Pressure washing a shallow well casing

Users who are viewing this thread

K H

New Member
Messages
5
Reaction score
0
Points
1
Location
United States
Ok guys, I've got a pretty normal problem, a slightly odd well, and a slightly odd idea I would like some feedback on. Plus a request for other ideas.

My well: I have a 2' metal cased well 22' deep. So it's not a gallery well and it's not really a typical drilled well (at least for my area). It stores a few hundred gallons of water, delivers at 12 gpm, but it doesn't recharge nearly that fast. I'm not sure how to safely test the recharge but if I keep long-term use to 2.5 gpm I don't run dry. That's hard when using it for my permitted use of domestic irrigation.

My problem: The well now likes to run dry during heavy usage but I'm 99% certain the water table isn't dry, just my hole in the ground. The neighbors use more landscaping water and don't run their shallower gallery wells dry.

My theory: I think my perforated casing has scaled, ironed, and silted up.

Preferred pro solution is an acid wash and brushing but because of my metal casing and medium storage volume the acid is very expensive and brushing is not too likely to be effective.

Other professional olutions:
New well: $$$$$
Cistern: $$$$

So I'm looking for cheap solutions. Any ideas?

The one idea I have is to get a 20' telescoping pressure washing wand and use my pressure washer to try to knock sediment, silt, iron, or calcium off the perforated casing. That wouldn't work with a narrow casing but I have this weird 2' casing.

Here's a slightly stupider idea: buy a large RO generator for the house (we have a kitchen sink sized RO system right now). Make RO water into storage (not sure what that storage is) while running the well low. Put RO water in the well. Go on vacation for a week. I have no idea if RO is actually grabby enough to accomplish anything sitting in the well for a week. If I own the RO generator, I could repeat this task. I don't know how I would store 250-300g of RO water.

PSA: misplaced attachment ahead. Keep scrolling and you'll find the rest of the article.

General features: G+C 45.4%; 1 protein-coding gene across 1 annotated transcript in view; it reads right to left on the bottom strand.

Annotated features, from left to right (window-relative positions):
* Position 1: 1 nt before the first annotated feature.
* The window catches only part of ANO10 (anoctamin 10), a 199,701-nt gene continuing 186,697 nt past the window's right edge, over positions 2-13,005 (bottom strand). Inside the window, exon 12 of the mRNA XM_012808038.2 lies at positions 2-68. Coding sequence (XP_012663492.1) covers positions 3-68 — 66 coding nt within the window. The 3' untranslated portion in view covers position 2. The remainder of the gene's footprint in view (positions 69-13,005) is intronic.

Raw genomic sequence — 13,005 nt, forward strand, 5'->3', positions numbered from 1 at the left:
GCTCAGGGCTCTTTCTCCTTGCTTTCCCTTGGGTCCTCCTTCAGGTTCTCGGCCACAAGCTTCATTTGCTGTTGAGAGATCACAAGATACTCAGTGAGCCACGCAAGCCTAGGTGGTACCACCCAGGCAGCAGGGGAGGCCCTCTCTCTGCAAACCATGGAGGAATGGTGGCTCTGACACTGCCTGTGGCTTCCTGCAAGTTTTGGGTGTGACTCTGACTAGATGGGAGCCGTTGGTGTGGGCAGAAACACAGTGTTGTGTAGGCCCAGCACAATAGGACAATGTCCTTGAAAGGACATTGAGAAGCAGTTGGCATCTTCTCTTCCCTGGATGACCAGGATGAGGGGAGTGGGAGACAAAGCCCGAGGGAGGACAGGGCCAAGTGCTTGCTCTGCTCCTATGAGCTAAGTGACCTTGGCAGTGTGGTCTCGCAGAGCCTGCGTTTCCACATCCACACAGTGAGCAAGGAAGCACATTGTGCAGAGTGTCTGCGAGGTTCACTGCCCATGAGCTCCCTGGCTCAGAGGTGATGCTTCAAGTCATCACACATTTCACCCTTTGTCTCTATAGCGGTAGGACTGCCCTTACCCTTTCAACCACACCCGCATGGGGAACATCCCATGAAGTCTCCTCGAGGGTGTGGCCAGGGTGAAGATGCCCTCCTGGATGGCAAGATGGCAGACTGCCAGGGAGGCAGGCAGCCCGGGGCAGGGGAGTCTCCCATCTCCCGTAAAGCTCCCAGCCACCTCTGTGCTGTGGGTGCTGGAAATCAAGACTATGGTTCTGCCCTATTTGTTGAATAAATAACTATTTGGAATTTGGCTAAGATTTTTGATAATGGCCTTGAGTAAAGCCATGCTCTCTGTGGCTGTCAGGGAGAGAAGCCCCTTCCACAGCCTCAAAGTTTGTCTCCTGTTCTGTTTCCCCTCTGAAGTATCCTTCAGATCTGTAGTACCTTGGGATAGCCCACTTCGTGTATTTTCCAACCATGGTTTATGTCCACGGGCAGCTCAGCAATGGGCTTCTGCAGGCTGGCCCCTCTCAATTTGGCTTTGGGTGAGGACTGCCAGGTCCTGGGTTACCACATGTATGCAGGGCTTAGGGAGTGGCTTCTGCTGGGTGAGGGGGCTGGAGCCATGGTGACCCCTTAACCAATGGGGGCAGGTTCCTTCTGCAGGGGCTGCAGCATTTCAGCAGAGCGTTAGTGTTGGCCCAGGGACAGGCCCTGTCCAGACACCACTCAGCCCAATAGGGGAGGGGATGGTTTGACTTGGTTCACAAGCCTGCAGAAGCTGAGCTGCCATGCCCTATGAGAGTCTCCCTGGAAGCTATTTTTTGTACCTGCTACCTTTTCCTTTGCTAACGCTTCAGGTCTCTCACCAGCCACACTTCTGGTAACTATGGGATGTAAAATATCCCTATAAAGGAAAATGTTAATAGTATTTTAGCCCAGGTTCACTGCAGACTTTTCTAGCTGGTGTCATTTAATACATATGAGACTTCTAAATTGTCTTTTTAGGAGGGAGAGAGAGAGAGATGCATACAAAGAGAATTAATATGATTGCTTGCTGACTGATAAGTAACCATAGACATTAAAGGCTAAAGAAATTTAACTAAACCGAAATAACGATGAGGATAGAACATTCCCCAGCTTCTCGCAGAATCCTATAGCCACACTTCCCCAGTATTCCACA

So questions:
- has anyone ever used a pressure washer to try to refurbish/maintain slotted or perforated metal casing?
- is there a better approach I'm not thinking of?

Sorry if this is an odd request but I'm hoping for some experiences, advice, or ideas beyond 'drill a new well'
 

LLigetfa

DIYer, not in the trades
Messages
7,511
Reaction score
582
Points
113
Location
NW Ontario, Canada
It would be hard to control the end of the long wand as the force of the water coming out at an angle will push the wand away from the surface you want to clean. I got an 18 foot wand to wash my house siding and I have gravity working for me to counter the force of the water.

You would need to make some long outrigger wheels that ride the opposite side.
 

Valveman

Cary Austin
Staff member
Messages
14,685
Reaction score
1,322
Points
113
Location
Lubbock, Texas
Website
cyclestopvalves.com
They make devices to "jet" a well that work like a pressure washer. So yes sometimes that can help. With 2" casing I would just drop in some Nuwell tabs, chase it with 10 gallons of water, and let it set overnight. The jetting won't get to the outside of the casing like it should and the tabs will probably work better.
 

K H

New Member
Messages
5
Reaction score
0
Points
1
Location
United States
Yeah, it's a 24" perforated metal casing. Sorry, I should have stated it that way. The information I currently have from the one local well company willing to talk to me is that there isn't a good brushing solution. I discussed an acid and brush treatment with them but between the challenge of brushing a 24" casing and the extremely high cost of acid, both because it has to be dry acid for the metal and because of the high volume of the well, the company and I felt it was not cost effective. We'll probably consult at some point about a new well but honestly, I hope that if I can figure out how to descale the perforations a little, I'll be ok for a long while.
 

LLigetfa

DIYer, not in the trades
Messages
7,511
Reaction score
582
Points
113
Location
NW Ontario, Canada
If you look at how a rotary surface cleaner works, you might be able to use that principle to pressure wash the screen.

chrome_2021-04-17_08-42-33.jpg
 

ZorLence

New Member
Messages
1
Reaction score
0
Points
1
Location
Missouri
Thanks for the answers in the thread. I am also looking forward to cleaning my well, and I didn’t know that one can use pressure cleaning.
I know that guys from https://sparklewash.com/nashville/ do that in our city, and I will just call them and ask whether they do well cleaning. Is there something I should know beforehand? Is it safe for the water that is down there? It is safe to use any chemicals, or should the cleaning be done with water only. I am not a professional and just want to ensure that I have clean water in my house. Pressure cleaning is one of the safest ways to clean something because you can use water pressure without any detergents.
 
Last edited:
Top
Hey, wait a minute.

This is awkward, but...

It looks like you're using an ad blocker. We get it, but (1) terrylove.com can't live without ads, and (2) ad blockers can cause issues with videos and comments. If you'd like to support the site, please allow ads.

If any particular ad is your REASON for blocking ads, please let us know. We might be able to do something about it. Thanks.
I've Disabled AdBlock    No Thanks